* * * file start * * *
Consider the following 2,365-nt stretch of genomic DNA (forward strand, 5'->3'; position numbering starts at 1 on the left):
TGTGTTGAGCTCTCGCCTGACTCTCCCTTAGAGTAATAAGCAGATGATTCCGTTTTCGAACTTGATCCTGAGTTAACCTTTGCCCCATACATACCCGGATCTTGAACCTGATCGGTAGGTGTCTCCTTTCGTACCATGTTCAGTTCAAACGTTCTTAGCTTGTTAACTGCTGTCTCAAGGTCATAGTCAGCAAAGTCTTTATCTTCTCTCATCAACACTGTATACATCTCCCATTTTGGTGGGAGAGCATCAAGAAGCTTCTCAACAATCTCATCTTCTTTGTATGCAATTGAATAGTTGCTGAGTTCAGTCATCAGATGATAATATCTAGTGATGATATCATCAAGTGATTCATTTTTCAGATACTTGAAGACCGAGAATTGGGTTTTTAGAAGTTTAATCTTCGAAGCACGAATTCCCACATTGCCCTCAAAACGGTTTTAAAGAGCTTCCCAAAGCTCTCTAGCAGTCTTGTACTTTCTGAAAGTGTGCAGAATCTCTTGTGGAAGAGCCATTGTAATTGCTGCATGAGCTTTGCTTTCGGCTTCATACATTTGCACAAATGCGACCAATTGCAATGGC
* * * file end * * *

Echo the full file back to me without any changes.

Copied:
Consider the following 2,365-nt stretch of genomic DNA (forward strand, 5'->3'; position numbering starts at 1 on the left):
TGTGTTGAGCTCTCGCCTGACTCTCCCTTAGAGTAATAAGCAGATGATTCCGTTTTCGAACTTGATCCTGAGTTAACCTTTGCCCCATACATACCCGGATCTTGAACCTGATCGGTAGGTGTCTCCTTTCGTACCATGTTCAGTTCAAACGTTCTTAGCTTGTTAACTGCTGTCTCAAGGTCATAGTCAGCAAAGTCTTTATCTTCTCTCATCAACACTGTATACATCTCCCATTTTGGTGGGAGAGCATCAAGAAGCTTCTCAACAATCTCATCTTCTTTGTATGCAATTGAATAGTTGCTGAGTTCAGTCATCAGATGATAATATCTAGTGATGATATCATCAAGTGATTCATTTTTCAGATACTTGAAGACCGAGAATTGGGTTTTTAGAAGTTTAATCTTCGAAGCACGAATTCCCACATTGCCCTCAAAACGGTTTTAAAGAGCTTCCCAAAGCTCTCTAGCAGTCTTGTACTTTCTGAAAGTGTGCAGAATCTCTTGTGGAAGAGCCATTGTAATTGCTGCATGAGCTTTGCTTTCGGCTTCATACATTTGCACAAATGCGACCAATTGCAATGGC